“Deciding what not to do is as important as deciding what to do,” he told me. “That’s true for companies, and it’s true for products.” ~ Steve Jobs to Walter Isaacson

And I believe it is true for people as well.  In this graduation season many graduates  face the next step in their lives with uncertainty.  If they have not already committed to a job or further education, the possibilities seem endless and it is overwhelming to think about the choices.  This is one of the times when thinking in the negative is helpful.  To eliminate the things one knows for sure are not options is the first step in  the narrowing process.  Each of us can use this technique to help refine our decision-making.

My home and the nine acres surrounding it always have a list of things that need doing that would strike fear in the heart of my former suburban self.  On any given day, it is easier to start with deciding what not to do.  Mother Nature is the guiding force more often than not in the process of elimination.  Choosing a task compatible with the weather often cuts the outdoor list in half.  The wear and tear on my less than youthful body is another consideration.  If the day before was extremely physical, I immediately set aside heavy work projects the following day.

Deciding what not to do falls into two categories, what not to do right now, and what will never be done.  Just because the option presents itself does not mean that it is worthy of further consideration.  Allowing oneself to toss out the unworthy and unworkable, clears out the mental clutter a bit.  If it is simply a question of not doing it right now, assigning the task a priority ranking and placing any related items that must happen first in front, the action list begins to emerge.  Use this for anything from making large life choices to planning the spring yard cleanup, the idea and process is the same.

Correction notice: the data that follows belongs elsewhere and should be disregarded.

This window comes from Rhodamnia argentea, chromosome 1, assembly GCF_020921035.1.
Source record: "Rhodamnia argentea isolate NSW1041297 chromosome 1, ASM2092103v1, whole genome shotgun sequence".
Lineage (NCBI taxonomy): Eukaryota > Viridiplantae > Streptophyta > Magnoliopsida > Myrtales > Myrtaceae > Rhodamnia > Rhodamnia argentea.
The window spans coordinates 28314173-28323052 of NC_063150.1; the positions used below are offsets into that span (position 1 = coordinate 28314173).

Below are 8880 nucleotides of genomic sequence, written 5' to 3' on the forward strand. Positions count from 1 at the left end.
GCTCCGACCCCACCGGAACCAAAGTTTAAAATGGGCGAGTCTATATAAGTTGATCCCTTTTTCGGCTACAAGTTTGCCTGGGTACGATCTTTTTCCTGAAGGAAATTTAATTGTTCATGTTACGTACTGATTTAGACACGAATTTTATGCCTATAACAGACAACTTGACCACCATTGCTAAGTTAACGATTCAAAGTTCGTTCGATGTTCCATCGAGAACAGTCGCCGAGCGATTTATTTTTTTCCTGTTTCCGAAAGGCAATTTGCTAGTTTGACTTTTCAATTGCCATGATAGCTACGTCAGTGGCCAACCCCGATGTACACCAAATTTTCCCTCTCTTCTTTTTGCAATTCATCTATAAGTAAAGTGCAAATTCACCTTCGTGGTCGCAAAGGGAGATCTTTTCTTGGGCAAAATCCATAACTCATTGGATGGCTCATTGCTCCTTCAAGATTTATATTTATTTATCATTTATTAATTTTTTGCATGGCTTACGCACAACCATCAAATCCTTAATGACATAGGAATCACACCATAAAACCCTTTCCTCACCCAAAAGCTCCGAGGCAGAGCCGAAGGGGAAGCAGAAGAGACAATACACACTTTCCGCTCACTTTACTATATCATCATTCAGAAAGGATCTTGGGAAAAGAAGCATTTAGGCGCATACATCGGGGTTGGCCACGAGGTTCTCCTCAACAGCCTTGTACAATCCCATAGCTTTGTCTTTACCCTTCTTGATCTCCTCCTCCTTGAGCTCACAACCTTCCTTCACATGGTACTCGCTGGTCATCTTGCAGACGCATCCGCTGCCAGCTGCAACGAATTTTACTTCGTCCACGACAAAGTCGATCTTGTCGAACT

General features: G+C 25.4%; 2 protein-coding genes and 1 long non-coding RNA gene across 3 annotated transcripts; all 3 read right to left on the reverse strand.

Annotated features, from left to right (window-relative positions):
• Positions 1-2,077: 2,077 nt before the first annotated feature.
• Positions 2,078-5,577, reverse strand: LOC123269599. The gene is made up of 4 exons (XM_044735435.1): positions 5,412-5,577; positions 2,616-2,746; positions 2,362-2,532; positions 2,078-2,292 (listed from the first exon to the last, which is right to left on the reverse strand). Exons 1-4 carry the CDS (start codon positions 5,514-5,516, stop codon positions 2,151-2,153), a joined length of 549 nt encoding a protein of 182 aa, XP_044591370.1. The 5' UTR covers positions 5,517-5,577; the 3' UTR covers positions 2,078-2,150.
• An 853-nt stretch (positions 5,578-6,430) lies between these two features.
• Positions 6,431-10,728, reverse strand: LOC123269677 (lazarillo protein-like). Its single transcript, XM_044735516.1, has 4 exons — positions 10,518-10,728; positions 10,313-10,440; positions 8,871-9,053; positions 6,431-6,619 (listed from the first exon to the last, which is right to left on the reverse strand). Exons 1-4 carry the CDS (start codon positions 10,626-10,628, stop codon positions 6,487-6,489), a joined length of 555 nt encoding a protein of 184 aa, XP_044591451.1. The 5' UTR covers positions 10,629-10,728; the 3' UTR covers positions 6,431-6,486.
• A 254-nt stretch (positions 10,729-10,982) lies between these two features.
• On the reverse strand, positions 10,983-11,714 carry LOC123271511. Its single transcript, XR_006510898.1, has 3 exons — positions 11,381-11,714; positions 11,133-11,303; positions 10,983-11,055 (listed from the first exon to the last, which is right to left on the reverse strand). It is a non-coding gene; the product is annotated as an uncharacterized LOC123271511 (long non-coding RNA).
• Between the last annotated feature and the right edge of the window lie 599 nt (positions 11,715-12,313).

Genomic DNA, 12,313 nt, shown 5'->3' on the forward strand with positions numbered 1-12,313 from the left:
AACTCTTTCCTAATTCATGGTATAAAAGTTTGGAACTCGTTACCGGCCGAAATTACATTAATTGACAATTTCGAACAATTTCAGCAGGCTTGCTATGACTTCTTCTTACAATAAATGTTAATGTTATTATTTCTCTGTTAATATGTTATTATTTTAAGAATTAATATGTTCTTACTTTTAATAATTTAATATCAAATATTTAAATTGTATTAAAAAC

The point is to refine one’s focus to a manageable list of options and be able to weigh the relative value of the particular choice.  Thinking of our lives as a product development project allows us to step back and to leave behind consideration of options that do nothing to further that development.  When faced with open-ended questions, starting with what not to do can in fact point us directly at the answer of what to do.

Order from Chaos

As part of a larger personal project I found myself tackling the garage yesterday.  No small task as the weather conditions needed to be such that I could pull out all three vehicles; the truck, SUV and ATV/snowplow and leave them out all day while I regained some order.  Once I had a fire in the wood stove to warm it up a bit, the cold garage being another deterrent to this project, I began the process of primarily just putting things away as most of them have a permanent location. All of the storage and shelves were inaccessible when the garage is crammed with vehicles and I had started stacking items near the door.  Once order was restored and the garage swept, things I discovered:

  • I have projects in progress that had been forgotten
  • With a little reorganization I can put most things away when the vehicles are in the garage
  • There are packing materials that belong in a distant storage shed, that for the moment is impossible to get to due to the snow
  • That the garage does get nice and warm with the stove going
  • A warm garage motivates me to work on the projects in progress
  • I love the satisfaction of putting things in order

Another sunny day – this one will be in part for errands that take me out of the house and I will see other humans – yea!